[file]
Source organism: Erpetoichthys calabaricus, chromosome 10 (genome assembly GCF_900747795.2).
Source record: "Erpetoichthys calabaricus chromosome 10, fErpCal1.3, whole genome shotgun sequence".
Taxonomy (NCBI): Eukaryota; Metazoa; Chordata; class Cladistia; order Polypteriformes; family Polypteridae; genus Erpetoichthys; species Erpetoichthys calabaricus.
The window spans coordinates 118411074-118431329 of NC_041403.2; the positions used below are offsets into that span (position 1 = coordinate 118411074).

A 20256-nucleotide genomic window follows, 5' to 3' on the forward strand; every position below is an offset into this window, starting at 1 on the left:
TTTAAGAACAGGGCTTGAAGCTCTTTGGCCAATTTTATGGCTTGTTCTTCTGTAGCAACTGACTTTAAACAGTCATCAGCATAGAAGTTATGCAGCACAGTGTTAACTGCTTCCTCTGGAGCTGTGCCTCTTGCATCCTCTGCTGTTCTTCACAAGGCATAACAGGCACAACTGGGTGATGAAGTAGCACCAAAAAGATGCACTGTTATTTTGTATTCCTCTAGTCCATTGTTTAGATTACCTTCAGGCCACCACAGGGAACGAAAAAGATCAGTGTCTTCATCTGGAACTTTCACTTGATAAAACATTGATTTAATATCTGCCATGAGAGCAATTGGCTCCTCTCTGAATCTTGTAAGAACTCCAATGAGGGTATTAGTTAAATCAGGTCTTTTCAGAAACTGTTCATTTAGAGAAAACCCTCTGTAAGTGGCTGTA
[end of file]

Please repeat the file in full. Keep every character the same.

Source organism: Erpetoichthys calabaricus, chromosome 10 (genome assembly GCF_900747795.2).
Source record: "Erpetoichthys calabaricus chromosome 10, fErpCal1.3, whole genome shotgun sequence".
Taxonomy (NCBI): Eukaryota; Metazoa; Chordata; class Cladistia; order Polypteriformes; family Polypteridae; genus Erpetoichthys; species Erpetoichthys calabaricus.
The window spans coordinates 118411074-118431329 of NC_041403.2; the positions used below are offsets into that span (position 1 = coordinate 118411074).

A 20256-nucleotide genomic window follows, 5' to 3' on the forward strand; every position below is an offset into this window, starting at 1 on the left:
TTTAAGAACAGGGCTTGAAGCTCTTTGGCCAATTTTATGGCTTGTTCTTCTGTAGCAACTGACTTTAAACAGTCATCAGCATAGAAGTTATGCAGCACAGTGTTAACTGCTTCCTCTGGAGCTGTGCCTCTTGCATCCTCTGCTGTTCTTCACAAGGCATAACAGGCACAACTGGGTGATGAAGTAGCACCAAAAAGATGCACTGTTATTTTGTATTCCTCTAGTCCATTGTTTAGATTACCTTCAGGCCACCACAGGGAACGAAAAAGATCAGTGTCTTCATCTGGAACTTTCACTTGATAAAACATTGATTTAATATCTGCCATGAGAGCAATTGGCTCCTCTCTGAATCTTGTAAGAACTCCAATGAGGGTATTAGTTAAATCAGGTCTTTTCAGAAACTGTTCATTTAGAGAAAACCCTCTGTAAGTGGCTGTA